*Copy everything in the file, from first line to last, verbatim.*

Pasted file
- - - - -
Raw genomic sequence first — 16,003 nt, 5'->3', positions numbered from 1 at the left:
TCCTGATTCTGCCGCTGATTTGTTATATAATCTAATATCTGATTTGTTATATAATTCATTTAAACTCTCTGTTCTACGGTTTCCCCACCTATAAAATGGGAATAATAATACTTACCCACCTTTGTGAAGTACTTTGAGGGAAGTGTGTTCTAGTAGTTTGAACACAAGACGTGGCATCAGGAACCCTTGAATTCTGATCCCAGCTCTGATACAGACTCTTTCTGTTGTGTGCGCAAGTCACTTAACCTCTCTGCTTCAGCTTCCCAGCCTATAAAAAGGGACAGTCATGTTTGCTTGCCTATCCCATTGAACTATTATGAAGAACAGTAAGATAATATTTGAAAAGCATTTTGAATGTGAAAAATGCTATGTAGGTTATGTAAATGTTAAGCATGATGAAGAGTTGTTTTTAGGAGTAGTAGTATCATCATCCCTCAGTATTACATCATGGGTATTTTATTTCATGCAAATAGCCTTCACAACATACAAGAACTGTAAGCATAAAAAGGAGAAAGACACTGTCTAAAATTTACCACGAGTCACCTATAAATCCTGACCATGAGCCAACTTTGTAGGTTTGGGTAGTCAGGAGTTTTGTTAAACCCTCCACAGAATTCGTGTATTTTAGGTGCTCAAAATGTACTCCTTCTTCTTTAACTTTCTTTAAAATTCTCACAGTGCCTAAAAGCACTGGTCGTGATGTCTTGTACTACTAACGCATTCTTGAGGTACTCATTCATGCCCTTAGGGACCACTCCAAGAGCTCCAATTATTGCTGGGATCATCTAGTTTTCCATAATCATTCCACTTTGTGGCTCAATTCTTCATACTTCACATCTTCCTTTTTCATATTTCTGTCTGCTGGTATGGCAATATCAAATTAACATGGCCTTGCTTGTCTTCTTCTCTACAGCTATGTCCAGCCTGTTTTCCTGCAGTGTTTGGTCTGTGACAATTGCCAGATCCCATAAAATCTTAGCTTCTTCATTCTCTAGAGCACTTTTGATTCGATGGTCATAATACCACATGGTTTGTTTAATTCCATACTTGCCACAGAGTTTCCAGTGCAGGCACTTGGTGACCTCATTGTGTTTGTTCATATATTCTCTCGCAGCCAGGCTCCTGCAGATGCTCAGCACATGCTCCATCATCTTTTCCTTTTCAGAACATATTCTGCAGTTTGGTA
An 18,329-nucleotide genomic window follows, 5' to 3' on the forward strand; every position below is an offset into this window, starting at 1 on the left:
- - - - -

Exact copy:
Raw genomic sequence first — 16,003 nt, 5'->3', positions numbered from 1 at the left:
TCCTGATTCTGCCGCTGATTTGTTATATAATCTAATATCTGATTTGTTATATAATTCATTTAAACTCTCTGTTCTACGGTTTCCCCACCTATAAAATGGGAATAATAATACTTACCCACCTTTGTGAAGTACTTTGAGGGAAGTGTGTTCTAGTAGTTTGAACACAAGACGTGGCATCAGGAACCCTTGAATTCTGATCCCAGCTCTGATACAGACTCTTTCTGTTGTGTGCGCAAGTCACTTAACCTCTCTGCTTCAGCTTCCCAGCCTATAAAAAGGGACAGTCATGTTTGCTTGCCTATCCCATTGAACTATTATGAAGAACAGTAAGATAATATTTGAAAAGCATTTTGAATGTGAAAAATGCTATGTAGGTTATGTAAATGTTAAGCATGATGAAGAGTTGTTTTTAGGAGTAGTAGTATCATCATCCCTCAGTATTACATCATGGGTATTTTATTTCATGCAAATAGCCTTCACAACATACAAGAACTGTAAGCATAAAAAGGAGAAAGACACTGTCTAAAATTTACCACGAGTCACCTATAAATCCTGACCATGAGCCAACTTTGTAGGTTTGGGTAGTCAGGAGTTTTGTTAAACCCTCCACAGAATTCGTGTATTTTAGGTGCTCAAAATGTACTCCTTCTTCTTTAACTTTCTTTAAAATTCTCACAGTGCCTAAAAGCACTGGTCGTGATGTCTTGTACTACTAACGCATTCTTGAGGTACTCATTCATGCCCTTAGGGACCACTCCAAGAGCTCCAATTATTGCTGGGATCATCTAGTTTTCCATAATCATTCCACTTTGTGGCTCAATTCTTCATACTTCACATCTTCCTTTTTCATATTTCTGTCTGCTGGTATGGCAATATCAAATTAACATGGCCTTGCTTGTCTTCTTCTCTACAGCTATGTCCAGCCTGTTTTCCTGCAGTGTTTGGTCTGTGACAATTGCCAGATCCCATAAAATCTTAGCTTCTTCATTCTCTAGAGCACTTTTGATTCGATGGTCATAATACCACATGGTTTGTTTAATTCCATACTTGCCACAGAGTTTCCAGTGCAGGCACTTGGTGACCTCATTGTGTTTGTTCATATATTCTCTCGCAGCCAGGCTCCTGCAGATGCTCAGCACATGCTCCATCATCTTTTCCTTTTCAGAACATATTCTGCAGTTTGGTA
An 18,329-nucleotide genomic window follows, 5' to 3' on the forward strand; every position below is an offset into this window, starting at 1 on the left: